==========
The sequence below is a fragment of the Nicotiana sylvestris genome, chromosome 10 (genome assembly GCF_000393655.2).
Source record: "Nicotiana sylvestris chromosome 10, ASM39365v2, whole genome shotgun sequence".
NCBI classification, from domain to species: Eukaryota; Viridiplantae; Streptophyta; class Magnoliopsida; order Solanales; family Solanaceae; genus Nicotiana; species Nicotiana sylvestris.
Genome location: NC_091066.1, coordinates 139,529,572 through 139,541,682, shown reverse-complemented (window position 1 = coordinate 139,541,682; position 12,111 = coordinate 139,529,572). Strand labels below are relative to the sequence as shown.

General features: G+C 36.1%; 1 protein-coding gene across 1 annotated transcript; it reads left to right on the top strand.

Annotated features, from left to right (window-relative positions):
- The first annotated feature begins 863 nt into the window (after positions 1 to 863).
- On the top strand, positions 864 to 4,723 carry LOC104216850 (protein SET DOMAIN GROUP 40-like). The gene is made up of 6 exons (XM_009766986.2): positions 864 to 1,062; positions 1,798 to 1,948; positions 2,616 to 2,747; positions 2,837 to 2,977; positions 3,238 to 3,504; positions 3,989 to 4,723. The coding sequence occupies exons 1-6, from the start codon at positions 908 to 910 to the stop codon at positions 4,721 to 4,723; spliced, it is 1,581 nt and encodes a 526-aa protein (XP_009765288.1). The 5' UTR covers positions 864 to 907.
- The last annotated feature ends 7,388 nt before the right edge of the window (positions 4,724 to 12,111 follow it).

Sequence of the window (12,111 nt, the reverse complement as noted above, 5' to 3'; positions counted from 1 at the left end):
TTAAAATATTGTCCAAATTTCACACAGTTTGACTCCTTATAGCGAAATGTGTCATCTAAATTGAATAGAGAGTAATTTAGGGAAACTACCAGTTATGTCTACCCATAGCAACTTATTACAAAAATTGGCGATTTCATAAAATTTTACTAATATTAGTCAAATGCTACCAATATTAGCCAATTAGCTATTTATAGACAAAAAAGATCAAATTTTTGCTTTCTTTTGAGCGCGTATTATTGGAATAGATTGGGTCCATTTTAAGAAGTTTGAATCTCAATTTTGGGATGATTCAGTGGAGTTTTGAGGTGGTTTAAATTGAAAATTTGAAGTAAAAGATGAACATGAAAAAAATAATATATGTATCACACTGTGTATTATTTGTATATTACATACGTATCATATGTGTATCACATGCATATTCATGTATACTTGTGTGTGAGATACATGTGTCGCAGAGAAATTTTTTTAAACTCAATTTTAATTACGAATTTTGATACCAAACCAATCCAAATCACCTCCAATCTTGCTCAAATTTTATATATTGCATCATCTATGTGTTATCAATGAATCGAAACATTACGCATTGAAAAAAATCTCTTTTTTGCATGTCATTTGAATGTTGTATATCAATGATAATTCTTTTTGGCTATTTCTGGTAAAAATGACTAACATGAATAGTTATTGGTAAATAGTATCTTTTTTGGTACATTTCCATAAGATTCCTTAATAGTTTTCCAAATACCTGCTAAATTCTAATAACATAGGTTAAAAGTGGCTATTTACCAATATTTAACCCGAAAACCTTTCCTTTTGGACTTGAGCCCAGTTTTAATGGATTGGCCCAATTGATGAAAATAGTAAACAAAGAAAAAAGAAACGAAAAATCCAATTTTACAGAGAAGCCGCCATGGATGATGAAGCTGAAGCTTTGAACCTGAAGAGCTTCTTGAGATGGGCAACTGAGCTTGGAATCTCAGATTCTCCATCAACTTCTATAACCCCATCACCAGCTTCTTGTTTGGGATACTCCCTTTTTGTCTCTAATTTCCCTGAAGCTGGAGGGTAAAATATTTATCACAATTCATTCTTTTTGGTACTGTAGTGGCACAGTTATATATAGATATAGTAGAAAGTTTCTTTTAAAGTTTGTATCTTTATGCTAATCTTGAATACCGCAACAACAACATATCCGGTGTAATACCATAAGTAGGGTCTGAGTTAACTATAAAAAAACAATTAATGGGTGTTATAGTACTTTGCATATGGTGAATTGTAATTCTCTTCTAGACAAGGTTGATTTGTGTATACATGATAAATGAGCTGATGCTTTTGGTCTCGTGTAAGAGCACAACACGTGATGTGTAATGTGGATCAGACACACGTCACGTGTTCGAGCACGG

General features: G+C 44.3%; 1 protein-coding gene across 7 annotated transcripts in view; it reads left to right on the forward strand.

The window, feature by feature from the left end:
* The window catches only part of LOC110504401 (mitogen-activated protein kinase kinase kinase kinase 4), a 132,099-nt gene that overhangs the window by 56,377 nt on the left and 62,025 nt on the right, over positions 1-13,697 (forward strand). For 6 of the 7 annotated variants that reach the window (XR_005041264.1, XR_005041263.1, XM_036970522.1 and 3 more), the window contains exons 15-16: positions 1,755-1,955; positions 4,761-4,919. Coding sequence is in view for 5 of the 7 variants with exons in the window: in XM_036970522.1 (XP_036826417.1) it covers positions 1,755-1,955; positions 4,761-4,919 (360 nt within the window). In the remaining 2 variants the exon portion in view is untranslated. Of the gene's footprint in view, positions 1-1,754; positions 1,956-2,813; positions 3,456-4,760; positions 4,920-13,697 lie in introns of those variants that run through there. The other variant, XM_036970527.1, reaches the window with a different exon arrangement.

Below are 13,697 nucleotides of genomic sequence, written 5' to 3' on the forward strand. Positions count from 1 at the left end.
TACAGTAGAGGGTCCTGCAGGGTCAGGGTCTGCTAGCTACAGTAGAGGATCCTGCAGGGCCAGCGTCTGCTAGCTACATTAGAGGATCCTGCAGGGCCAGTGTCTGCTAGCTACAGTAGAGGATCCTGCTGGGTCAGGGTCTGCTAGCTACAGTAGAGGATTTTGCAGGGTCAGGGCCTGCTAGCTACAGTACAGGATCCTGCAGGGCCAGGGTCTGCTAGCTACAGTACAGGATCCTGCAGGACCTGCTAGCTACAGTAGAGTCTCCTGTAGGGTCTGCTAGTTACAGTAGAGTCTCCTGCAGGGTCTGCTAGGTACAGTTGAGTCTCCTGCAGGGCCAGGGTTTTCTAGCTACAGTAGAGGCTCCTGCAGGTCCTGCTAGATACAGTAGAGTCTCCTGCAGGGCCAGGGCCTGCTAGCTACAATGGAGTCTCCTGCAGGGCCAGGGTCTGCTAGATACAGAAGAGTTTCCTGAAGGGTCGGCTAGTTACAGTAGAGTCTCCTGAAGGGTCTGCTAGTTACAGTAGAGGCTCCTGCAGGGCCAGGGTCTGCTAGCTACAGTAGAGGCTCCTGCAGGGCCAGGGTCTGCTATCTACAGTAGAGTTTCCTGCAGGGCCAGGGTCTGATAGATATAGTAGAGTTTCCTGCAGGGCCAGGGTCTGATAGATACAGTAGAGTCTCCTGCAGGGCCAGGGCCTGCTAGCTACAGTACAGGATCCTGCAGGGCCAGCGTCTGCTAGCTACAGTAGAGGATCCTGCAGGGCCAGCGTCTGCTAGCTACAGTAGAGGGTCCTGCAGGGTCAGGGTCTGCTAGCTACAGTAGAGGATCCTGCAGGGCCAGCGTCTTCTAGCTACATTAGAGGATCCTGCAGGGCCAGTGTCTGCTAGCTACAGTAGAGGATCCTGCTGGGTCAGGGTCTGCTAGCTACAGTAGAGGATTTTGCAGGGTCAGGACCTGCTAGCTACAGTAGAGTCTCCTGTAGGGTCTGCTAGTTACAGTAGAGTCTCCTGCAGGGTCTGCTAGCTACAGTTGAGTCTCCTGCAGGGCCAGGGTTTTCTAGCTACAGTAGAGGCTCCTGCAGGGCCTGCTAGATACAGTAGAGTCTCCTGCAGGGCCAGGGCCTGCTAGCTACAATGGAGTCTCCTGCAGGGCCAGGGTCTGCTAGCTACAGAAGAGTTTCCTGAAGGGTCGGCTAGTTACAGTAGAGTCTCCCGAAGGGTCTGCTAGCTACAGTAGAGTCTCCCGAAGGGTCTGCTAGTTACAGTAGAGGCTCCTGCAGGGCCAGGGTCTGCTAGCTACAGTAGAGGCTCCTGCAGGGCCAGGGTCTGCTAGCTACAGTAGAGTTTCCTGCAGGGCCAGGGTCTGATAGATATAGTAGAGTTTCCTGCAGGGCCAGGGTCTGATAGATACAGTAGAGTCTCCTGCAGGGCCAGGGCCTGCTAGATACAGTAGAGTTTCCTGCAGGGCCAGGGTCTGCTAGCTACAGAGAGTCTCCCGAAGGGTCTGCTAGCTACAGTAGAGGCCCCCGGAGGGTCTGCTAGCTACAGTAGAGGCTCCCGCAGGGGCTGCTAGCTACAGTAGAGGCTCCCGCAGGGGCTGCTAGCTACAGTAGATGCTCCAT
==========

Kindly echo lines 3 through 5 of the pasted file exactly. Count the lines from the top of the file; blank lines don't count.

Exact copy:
NCBI classification, from domain to species: Eukaryota; Viridiplantae; Streptophyta; class Magnoliopsida; order Solanales; family Solanaceae; genus Nicotiana; species Nicotiana sylvestris.
Genome location: NC_091066.1, coordinates 139,529,572 through 139,541,682, shown reverse-complemented (window position 1 = coordinate 139,541,682; position 12,111 = coordinate 139,529,572). Strand labels below are relative to the sequence as shown.

General features: G+C 36.1%; 1 protein-coding gene across 1 annotated transcript; it reads left to right on the top strand.